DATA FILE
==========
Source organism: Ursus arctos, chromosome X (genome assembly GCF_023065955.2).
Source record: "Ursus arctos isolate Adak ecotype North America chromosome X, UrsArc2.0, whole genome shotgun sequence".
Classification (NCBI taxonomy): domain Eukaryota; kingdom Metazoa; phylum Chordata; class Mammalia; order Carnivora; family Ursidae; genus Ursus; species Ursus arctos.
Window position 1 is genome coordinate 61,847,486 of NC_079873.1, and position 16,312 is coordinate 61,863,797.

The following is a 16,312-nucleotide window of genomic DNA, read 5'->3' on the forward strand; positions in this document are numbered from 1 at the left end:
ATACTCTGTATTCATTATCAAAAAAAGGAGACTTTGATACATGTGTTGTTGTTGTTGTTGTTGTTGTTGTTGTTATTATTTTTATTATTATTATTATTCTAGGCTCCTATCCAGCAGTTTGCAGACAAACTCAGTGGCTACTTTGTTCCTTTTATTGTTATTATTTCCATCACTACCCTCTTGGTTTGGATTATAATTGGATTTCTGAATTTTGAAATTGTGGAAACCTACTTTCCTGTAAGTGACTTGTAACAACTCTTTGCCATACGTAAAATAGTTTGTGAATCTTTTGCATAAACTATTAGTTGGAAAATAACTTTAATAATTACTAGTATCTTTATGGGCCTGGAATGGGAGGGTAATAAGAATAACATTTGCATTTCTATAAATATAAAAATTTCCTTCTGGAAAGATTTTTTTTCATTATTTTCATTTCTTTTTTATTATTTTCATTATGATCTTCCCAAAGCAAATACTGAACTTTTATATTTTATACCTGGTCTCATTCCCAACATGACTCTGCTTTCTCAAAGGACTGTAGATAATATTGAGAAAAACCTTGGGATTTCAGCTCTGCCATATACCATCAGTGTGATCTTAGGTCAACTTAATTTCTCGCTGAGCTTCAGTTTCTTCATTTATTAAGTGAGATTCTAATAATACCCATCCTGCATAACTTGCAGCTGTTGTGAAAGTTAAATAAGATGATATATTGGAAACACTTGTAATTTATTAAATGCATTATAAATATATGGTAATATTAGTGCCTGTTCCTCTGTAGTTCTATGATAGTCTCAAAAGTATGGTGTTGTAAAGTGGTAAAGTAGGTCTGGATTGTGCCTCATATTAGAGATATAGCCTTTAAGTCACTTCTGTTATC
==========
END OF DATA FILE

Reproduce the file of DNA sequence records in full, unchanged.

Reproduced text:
Source organism: Ursus arctos, chromosome X (genome assembly GCF_023065955.2).
Source record: "Ursus arctos isolate Adak ecotype North America chromosome X, UrsArc2.0, whole genome shotgun sequence".
Classification (NCBI taxonomy): domain Eukaryota; kingdom Metazoa; phylum Chordata; class Mammalia; order Carnivora; family Ursidae; genus Ursus; species Ursus arctos.
Window position 1 is genome coordinate 61,847,486 of NC_079873.1, and position 16,312 is coordinate 61,863,797.

The following is a 16,312-nucleotide window of genomic DNA, read 5'->3' on the forward strand; positions in this document are numbered from 1 at the left end:
ATACTCTGTATTCATTATCAAAAAAAGGAGACTTTGATACATGTGTTGTTGTTGTTGTTGTTGTTGTTGTTGTTATTATTTTTATTATTATTATTATTCTAGGCTCCTATCCAGCAGTTTGCAGACAAACTCAGTGGCTACTTTGTTCCTTTTATTGTTATTATTTCCATCACTACCCTCTTGGTTTGGATTATAATTGGATTTCTGAATTTTGAAATTGTGGAAACCTACTTTCCTGTAAGTGACTTGTAACAACTCTTTGCCATACGTAAAATAGTTTGTGAATCTTTTGCATAAACTATTAGTTGGAAAATAACTTTAATAATTACTAGTATCTTTATGGGCCTGGAATGGGAGGGTAATAAGAATAACATTTGCATTTCTATAAATATAAAAATTTCCTTCTGGAAAGATTTTTTTTCATTATTTTCATTTCTTTTTTATTATTTTCATTATGATCTTCCCAAAGCAAATACTGAACTTTTATATTTTATACCTGGTCTCATTCCCAACATGACTCTGCTTTCTCAAAGGACTGTAGATAATATTGAGAAAAACCTTGGGATTTCAGCTCTGCCATATACCATCAGTGTGATCTTAGGTCAACTTAATTTCTCGCTGAGCTTCAGTTTCTTCATTTATTAAGTGAGATTCTAATAATACCCATCCTGCATAACTTGCAGCTGTTGTGAAAGTTAAATAAGATGATATATTGGAAACACTTGTAATTTATTAAATGCATTATAAATATATGGTAATATTAGTGCCTGTTCCTCTGTAGTTCTATGATAGTCTCAAAAGTATGGTGTTGTAAAGTGGTAAAGTAGGTCTGGATTGTGCCTCATATTAGAGATATAGCCTTTAAGTCACTTCTGTTATC